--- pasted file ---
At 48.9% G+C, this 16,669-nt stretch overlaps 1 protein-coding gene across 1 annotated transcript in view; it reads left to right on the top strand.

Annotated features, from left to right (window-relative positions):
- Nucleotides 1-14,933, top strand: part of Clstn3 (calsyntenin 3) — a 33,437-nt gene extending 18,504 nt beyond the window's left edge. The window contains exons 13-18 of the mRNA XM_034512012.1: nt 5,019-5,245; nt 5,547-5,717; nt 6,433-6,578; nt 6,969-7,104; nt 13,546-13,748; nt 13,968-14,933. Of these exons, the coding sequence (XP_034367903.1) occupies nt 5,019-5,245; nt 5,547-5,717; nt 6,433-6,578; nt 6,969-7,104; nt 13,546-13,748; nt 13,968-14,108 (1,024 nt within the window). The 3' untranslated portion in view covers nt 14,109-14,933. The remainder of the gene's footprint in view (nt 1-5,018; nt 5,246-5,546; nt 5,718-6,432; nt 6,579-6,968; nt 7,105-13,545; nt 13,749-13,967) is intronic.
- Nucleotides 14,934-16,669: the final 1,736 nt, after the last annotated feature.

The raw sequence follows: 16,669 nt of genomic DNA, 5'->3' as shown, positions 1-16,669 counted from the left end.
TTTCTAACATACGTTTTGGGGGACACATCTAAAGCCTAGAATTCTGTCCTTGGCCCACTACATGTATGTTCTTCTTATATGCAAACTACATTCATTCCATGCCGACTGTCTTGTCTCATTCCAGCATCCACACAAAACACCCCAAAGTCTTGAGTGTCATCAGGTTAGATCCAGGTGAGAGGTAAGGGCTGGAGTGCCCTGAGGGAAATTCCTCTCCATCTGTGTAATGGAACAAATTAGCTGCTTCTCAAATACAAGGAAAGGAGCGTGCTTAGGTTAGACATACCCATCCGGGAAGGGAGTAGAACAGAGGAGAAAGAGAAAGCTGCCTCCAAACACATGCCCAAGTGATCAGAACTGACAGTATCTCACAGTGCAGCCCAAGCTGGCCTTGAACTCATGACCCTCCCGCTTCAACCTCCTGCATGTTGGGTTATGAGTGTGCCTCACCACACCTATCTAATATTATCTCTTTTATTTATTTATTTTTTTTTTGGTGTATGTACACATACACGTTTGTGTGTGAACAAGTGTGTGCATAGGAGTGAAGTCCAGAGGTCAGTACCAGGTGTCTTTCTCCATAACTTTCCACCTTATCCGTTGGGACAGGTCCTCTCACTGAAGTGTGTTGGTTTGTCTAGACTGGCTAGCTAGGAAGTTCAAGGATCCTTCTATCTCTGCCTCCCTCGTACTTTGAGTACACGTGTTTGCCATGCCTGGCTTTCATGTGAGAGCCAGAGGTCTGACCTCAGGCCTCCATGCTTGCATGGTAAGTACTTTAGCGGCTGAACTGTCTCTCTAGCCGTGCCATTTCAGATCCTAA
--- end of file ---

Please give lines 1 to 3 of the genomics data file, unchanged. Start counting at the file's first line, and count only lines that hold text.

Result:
At 48.9% G+C, this 16,669-nt stretch overlaps 1 protein-coding gene across 1 annotated transcript in view; it reads left to right on the top strand.

Annotated features, from left to right (window-relative positions):
- Nucleotides 1-14,933, top strand: part of Clstn3 (calsyntenin 3) — a 33,437-nt gene extending 18,504 nt beyond the window's left edge. The window contains exons 13-18 of the mRNA XM_034512012.1: nt 5,019-5,245; nt 5,547-5,717; nt 6,433-6,578; nt 6,969-7,104; nt 13,546-13,748; nt 13,968-14,933. Of these exons, the coding sequence (XP_034367903.1) occupies nt 5,019-5,245; nt 5,547-5,717; nt 6,433-6,578; nt 6,969-7,104; nt 13,546-13,748; nt 13,968-14,108 (1,024 nt within the window). The 3' untranslated portion in view covers nt 14,109-14,933. The remainder of the gene's footprint in view (nt 1-5,018; nt 5,246-5,546; nt 5,718-6,432; nt 6,579-6,968; nt 7,105-13,545; nt 13,749-13,967) is intronic.